In the following year, the Wurmbrand family is ransomed from Romania for $10,000 and the secret police tell Richard to remain silent about his experiences. In May of 1966, he testifies in Washington, D.C., before the Senate's Internal Security Subcommittee. His story spreads rapidly across the U.S. and the world. In 1967, Richard founds what would become The Voice of the Martyrs, and organization whose purpose is to support persecuted Christians around the world.

Joni Eareckson Tada3 A diving accident in 1967 left Joni Eareckson, then 17, a quadriplegic in a wheelchair, unable to use her hands.After two years of rehabilitation, she emerged with new skills and a fresh determination to help others in similar situations. During her rehabilitation, Joni spent long months learning how to paint with a brush between her teeth.

Despite her seemingly difficult condition, Joni is a sought after painter, an established author with over 70 book and numerous magazine articles, hosts a daily radio show heard on a 1000 different stations, and has an award winning television series. All along the way, Joni has attributed her success to Jesus and wrote a number of books on the subject such as When God Weeps: Why Our Sufferings Matter to the Almighty and A Lifetime of Wisdom: Embracing the Way God Heals You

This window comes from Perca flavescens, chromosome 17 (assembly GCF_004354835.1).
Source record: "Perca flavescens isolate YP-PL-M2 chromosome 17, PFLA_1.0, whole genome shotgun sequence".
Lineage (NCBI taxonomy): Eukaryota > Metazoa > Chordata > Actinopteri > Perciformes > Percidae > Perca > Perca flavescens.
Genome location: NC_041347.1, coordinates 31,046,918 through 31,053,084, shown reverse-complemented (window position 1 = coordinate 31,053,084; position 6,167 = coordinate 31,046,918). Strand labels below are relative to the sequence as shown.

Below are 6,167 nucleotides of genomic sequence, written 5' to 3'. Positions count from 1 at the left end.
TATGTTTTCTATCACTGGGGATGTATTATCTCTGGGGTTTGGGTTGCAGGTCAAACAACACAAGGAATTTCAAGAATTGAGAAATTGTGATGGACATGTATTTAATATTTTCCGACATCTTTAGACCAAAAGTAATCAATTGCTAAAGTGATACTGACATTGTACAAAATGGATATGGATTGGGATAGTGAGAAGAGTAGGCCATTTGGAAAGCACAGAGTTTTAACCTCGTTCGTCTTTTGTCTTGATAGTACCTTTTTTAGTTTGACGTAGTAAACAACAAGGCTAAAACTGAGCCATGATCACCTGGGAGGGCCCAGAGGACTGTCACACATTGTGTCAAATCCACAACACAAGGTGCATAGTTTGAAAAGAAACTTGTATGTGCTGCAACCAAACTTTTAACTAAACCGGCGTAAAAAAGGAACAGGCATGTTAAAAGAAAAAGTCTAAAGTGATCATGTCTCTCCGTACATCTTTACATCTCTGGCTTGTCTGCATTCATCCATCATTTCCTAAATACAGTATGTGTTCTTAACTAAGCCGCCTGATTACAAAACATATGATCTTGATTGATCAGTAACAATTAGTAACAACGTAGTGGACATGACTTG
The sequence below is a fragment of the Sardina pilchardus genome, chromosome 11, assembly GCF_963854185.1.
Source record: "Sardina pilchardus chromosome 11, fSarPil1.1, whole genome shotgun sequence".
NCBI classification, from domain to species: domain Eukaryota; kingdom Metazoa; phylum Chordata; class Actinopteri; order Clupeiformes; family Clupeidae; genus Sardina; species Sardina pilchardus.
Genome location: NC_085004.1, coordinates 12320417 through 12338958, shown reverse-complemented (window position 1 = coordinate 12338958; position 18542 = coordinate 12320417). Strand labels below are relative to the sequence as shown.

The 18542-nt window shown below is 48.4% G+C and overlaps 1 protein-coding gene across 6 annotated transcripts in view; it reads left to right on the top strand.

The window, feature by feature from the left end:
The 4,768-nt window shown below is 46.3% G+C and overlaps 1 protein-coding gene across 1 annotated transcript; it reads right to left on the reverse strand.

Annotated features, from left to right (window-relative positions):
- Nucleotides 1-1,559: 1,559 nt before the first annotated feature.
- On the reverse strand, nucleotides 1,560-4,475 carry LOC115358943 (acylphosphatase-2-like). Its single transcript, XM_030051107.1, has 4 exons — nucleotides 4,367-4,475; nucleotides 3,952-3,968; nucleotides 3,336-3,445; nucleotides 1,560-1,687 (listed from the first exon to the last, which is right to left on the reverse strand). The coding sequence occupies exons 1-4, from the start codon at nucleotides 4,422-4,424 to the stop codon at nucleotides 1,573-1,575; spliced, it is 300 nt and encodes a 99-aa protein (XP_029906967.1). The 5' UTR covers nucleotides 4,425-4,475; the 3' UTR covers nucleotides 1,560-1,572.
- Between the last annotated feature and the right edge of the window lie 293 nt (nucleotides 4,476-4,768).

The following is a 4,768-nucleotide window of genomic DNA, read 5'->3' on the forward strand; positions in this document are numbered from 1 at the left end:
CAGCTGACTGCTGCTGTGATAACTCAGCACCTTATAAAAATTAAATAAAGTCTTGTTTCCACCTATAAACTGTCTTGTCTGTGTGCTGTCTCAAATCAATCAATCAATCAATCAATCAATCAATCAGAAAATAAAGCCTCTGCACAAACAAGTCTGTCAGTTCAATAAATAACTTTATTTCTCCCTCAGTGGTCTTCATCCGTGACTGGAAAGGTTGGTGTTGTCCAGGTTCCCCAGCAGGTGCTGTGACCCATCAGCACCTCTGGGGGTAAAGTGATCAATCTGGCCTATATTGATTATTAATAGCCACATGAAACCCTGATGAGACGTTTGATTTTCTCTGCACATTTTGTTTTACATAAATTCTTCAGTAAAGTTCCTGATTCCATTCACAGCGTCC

Chuck Colson4 Chuck Colson was the White House "hatchet man" during is four years serving under President Nixon. He was a man feared by even the most powerful politicians. The media of the mid-1970s referred to him as "incapable of humanitarian thought".

In 1973 word leaked that Chuck became a Christian and he admitted he was guilty of political "dirty tricks" and willing to do almost anything for the cause of his president and his party. In 1974, Colson entered a plea of guilty to Watergate-related charges; although not implicated in the Watergate burglary, he voluntarily pleaded guilty to obstruction of justice in the Daniel Ellsberg case. He entered Alabama's Maxwell Prison in 1974 as a new Christian and as the first member of the Nixon administration to be incarcerated for Watergate-related charges.

He served seven months of a one-to-three year sentence before being released. But Colson never really left prison. Haunted by the desperation and hopelessness he saw behind bars, Colson knew he had to do something to help the men he left behind. in 1976, Colson founded Prison Fellowship®, which, together with churches of all confessions and denominations, has become the world's largest outreach to prisoners, ex-prisoners, and their families, with ministry taking place in 113 countries around the globe.

Christopher Duffley Christopher is a blind, autistic boy with a wonderful singing voice who loves to sing about God. His story and him singing is in a video below.

If you know anyone else who lives a life that glorifies God especially in tough times, feel free to write about it in the comments below.

  1. http://www.christianitytoday.com/ch/131christians/poets/crosby.html
  2. http://torturedforchrist.com/timeline-html/
  3. http://www.joniandfriends.org/jonis-corner/jonis-bio/
  4. https://www.prisonfellowship.org/why-pf/why-does-pf-exist/297